The Prolegomena introduces foundational principles or premises upon which the subsequent three volumes build. It provides a sketch of the language of the New Testament. Published in 1906, its wide-spread success led to a second and third edition being released in the following two years. A hundred years later, A Grammar of New Testament Greek Vol. 1 is still considered an excellent starting point for students of advanced NT Greek.
Prolegomena’s lasting popularity stems from its lucid exposition of its subject and its unprecedented position on New Testament Greek. Grammars written prior to Moulton’s assessed the NT Greek in terms of the literary style of Greek evidenced in formal writing. Moulton bases his grammar upon recently discovered (at the time) Greek papyri which shows the influence of common Koine Greek on the New Testament authors. These papyri help clarify the grammar and meaning of numerous biblical passages. Chapters include: General Characteristics of NT Greek, History of the 'Common' Greek, Notes on the Accidence, Syntax: the Noun, Adjectives, Pronouns, Prepositions, The Infinitive, and multiple sections concerning The Verb. Also included are an Index of Quotations, Index of Greek Words and Forms, and Index of Subjects. Revolutionary in its own time, Prolegomena’s lively prose and erudite review of NT Greek continue to enlighten scholars and students today.
- Investigates language of the New Testament
- Based on recently discovered (at time of writing) Greek papyri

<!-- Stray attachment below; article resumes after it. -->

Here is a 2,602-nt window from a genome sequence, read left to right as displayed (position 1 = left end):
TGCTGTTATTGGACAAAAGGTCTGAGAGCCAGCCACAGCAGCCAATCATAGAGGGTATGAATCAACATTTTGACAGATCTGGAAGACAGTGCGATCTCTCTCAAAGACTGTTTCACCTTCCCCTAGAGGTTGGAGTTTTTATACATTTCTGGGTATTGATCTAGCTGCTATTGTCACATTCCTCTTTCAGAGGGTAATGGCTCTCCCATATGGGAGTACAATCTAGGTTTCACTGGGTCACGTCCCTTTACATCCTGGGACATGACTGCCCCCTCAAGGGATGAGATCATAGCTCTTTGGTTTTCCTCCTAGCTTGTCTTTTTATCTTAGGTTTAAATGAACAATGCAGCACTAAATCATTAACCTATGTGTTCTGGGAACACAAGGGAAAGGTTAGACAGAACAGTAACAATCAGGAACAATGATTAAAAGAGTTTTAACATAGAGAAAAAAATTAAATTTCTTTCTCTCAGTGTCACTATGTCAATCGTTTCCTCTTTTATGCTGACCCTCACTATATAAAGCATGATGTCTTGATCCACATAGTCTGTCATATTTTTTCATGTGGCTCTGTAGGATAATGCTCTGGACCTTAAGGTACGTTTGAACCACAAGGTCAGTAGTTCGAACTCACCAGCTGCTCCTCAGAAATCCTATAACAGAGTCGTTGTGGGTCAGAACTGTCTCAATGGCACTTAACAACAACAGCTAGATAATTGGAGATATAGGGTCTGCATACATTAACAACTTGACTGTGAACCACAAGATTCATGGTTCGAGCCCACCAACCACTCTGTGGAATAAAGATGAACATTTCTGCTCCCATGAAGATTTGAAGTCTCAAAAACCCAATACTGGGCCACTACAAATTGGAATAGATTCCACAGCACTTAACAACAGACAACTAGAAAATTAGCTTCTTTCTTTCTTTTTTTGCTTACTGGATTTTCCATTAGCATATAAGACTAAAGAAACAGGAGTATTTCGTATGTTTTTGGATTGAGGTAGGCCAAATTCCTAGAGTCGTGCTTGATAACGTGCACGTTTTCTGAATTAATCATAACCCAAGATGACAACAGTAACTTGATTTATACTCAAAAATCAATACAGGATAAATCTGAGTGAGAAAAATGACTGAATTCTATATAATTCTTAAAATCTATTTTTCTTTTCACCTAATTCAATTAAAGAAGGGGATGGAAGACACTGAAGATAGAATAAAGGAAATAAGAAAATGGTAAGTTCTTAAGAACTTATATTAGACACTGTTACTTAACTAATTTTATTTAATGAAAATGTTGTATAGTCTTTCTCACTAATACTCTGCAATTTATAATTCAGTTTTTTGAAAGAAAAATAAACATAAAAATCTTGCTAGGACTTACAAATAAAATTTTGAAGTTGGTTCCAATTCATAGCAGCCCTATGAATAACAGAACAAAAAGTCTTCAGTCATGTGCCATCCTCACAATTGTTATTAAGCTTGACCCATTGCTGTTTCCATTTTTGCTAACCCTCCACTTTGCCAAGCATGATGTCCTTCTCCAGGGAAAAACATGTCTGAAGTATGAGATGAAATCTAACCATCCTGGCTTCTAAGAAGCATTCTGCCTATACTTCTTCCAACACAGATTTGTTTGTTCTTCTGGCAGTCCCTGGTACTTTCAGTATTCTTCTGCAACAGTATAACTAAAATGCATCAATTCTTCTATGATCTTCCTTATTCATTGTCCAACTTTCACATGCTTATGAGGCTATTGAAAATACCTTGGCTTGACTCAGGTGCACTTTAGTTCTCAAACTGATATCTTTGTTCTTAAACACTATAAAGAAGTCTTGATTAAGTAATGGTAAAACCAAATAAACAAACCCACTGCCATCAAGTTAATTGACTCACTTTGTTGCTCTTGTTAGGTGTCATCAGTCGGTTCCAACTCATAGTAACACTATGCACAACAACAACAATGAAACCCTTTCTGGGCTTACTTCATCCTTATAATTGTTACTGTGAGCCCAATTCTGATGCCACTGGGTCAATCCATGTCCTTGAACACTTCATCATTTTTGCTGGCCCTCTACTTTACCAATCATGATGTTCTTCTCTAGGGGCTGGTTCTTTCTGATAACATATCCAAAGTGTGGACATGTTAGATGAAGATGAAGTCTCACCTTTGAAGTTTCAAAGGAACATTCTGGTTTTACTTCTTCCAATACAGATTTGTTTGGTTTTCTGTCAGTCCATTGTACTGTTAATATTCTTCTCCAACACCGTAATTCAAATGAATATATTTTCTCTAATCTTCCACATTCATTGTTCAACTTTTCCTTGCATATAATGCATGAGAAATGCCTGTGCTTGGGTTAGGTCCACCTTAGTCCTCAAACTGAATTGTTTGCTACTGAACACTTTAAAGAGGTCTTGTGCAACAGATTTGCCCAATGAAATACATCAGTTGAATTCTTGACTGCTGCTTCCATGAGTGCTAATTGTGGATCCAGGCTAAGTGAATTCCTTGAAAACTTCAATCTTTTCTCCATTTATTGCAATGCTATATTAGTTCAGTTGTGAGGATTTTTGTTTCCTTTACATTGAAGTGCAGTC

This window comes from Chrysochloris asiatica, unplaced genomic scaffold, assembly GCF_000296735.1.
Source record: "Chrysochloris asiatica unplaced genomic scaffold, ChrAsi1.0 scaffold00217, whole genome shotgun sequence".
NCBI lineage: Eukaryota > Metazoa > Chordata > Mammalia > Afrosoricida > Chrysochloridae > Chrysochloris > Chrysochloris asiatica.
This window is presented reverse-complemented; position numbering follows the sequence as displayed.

- Clarification of the grammar and meaning of numerous biblical passages
- Title: A Grammar of New Testament Greek, Vol. 1: Prolegomena
- Author: James Hope Moulton
- Series: A Grammar of New Testament Greek
- Publisher: T & T Clark International
- Publication Date: 2006
- Pages: 320
About James Hope Moulton
James Hope Moulton (1863–1917) was born in Richmond, Surrey. A Wesleyan minister, Moulton held various academic appointments. The most important of which was Greenwood professor of Hellenistic Greek and Indo–European philology at the University of Manchester. He was awarded a number of honorary degrees by leading British and German universities, and published many books and papers on Zoroastrianism and the Greek texts that the Bible is derived from. His main writings are An Introduction to the Study of New Testament Greek, The Science of Language and the Study of the New Testament , Grammar of New Testament Greek Vol. 1, Early Religious Poetry of Persia, Early Zoroastrianism, Religions and Religion, From Egyptian Rubbish Heaps, British and German Scholarship, The Treasure of the Magi, A Neglected Sacrament and Other Studies and Addresses, and The Christian Religion in the Study and the Street. He died of exposure after the ship on which he was returning from a tour of India was torpedoed and sunk.